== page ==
HealthDay News — Curcumin exerts a hepatoprotective effect against acetaminophen-induced damage in mice, according to an experimental study published in the February issue of the Journal of Pharmacy and Pharmacology.

Luis Fernando Granados-Castro, from the National Autonomous University of Mexico in University City, and colleagues evaluated the effect of curcumin (35, 50 or 100 mg/kg) on acetaminophen-induced mitochondrial alterations in the livers of mice. Curcumin was received 90 minutes before acetaminophen injection (350 mg/kg).

The researchers found that in a dose-dependent manner, curcumin prevented acetaminophen-induced liver damage. Curcumin (100 mg/kg) lessened acetaminophen-induced liver histological damage and increment in plasma alanine aminotransferase and aspartate aminotransferase activity. Additionally, curcumin reduced the decrease in oxygen consumption measured using either succinate or malate/glutamate as substrates (evaluated by state 3, respiratory control ratio, uncoupled respiration, and adenosine diphosphate/oxygen ratio), in membrane potential; in ATP synthesis; in aconitase activity; and in the activity of respiratory complexes I, III, and IV.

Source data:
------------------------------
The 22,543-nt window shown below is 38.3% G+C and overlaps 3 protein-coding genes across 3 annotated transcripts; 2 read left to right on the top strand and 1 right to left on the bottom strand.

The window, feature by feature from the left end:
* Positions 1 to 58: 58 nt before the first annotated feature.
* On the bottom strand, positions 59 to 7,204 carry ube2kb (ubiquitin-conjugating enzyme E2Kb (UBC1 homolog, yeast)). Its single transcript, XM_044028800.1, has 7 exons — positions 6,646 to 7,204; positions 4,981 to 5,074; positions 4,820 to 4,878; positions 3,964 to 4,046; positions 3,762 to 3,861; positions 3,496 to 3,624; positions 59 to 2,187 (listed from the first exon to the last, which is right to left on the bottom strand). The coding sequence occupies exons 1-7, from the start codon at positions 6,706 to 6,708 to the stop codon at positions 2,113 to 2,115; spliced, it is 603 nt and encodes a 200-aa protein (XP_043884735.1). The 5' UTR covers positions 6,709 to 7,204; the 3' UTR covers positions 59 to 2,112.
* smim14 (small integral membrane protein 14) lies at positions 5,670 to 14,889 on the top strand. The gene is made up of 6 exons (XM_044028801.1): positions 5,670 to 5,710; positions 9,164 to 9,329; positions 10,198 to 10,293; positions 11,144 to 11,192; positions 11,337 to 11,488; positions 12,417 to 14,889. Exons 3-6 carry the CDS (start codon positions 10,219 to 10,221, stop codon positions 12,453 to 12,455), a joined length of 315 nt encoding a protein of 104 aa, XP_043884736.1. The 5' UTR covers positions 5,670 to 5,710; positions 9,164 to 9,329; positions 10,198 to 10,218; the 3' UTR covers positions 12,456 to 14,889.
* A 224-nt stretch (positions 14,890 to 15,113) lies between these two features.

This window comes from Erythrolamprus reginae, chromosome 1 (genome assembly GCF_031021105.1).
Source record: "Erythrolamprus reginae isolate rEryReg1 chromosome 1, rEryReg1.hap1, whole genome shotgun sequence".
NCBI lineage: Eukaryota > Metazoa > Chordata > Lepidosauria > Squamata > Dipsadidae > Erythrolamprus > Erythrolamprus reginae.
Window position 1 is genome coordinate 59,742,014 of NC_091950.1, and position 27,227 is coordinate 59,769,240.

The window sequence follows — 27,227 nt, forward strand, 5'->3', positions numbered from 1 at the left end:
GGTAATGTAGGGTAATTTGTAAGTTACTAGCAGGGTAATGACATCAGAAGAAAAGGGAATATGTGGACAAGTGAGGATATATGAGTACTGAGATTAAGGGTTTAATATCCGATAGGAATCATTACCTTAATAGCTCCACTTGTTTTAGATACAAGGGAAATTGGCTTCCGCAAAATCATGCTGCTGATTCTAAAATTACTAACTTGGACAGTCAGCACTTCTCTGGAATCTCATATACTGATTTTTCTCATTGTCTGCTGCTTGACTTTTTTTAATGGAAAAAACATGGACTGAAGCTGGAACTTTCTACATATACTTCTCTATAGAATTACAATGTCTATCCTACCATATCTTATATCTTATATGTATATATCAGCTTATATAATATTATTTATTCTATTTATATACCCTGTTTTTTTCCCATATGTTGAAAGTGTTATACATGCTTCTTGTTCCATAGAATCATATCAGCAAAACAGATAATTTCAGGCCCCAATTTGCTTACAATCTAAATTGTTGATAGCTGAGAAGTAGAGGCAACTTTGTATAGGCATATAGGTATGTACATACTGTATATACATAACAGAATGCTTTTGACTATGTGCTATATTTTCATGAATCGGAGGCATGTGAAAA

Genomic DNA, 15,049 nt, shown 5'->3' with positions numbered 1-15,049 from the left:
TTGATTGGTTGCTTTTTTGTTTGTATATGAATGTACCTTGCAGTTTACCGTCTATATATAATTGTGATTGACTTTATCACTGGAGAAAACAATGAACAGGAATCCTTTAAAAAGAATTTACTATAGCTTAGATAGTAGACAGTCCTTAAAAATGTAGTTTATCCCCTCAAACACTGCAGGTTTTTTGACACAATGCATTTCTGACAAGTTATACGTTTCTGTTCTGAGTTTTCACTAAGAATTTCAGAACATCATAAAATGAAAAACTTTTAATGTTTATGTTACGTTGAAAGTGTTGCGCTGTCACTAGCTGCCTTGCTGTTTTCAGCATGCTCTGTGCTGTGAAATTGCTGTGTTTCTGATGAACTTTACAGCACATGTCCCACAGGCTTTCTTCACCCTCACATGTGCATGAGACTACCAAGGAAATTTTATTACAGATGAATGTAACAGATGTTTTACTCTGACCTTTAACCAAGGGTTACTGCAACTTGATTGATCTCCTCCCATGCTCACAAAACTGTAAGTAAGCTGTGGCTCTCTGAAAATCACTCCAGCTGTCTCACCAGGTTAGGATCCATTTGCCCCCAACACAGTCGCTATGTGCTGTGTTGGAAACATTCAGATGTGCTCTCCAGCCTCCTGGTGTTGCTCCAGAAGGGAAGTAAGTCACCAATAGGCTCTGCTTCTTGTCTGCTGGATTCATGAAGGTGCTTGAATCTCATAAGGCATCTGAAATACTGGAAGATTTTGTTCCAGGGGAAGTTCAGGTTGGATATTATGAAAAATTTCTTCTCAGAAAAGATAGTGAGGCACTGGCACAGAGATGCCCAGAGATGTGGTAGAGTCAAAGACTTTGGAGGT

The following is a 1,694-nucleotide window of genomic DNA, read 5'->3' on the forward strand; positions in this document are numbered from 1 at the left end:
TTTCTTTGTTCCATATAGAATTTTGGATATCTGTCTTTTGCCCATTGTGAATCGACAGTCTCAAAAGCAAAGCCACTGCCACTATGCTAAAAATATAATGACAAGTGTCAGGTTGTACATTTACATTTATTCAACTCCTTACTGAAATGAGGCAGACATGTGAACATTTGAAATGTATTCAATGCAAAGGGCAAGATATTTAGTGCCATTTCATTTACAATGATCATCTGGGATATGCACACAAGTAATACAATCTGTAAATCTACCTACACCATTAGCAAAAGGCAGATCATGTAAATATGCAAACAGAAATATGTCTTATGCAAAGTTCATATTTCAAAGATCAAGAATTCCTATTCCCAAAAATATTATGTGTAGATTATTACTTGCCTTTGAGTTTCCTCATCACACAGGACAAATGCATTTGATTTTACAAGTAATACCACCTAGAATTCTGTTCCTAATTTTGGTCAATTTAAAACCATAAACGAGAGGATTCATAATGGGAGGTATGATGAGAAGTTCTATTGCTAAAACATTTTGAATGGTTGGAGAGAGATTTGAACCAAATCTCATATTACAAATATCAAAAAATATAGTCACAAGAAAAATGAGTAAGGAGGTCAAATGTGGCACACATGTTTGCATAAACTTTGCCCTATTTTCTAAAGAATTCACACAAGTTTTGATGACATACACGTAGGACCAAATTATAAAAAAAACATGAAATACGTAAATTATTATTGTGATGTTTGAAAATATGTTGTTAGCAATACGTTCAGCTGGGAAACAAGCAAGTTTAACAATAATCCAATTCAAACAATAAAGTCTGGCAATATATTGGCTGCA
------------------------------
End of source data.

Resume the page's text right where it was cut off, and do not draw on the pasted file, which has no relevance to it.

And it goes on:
“These results indicate that the protective effect of curcumin in acetaminophen-induced hepatotoxicity is associated with attenuation of mitochondrial dysfunction,” the authors write.

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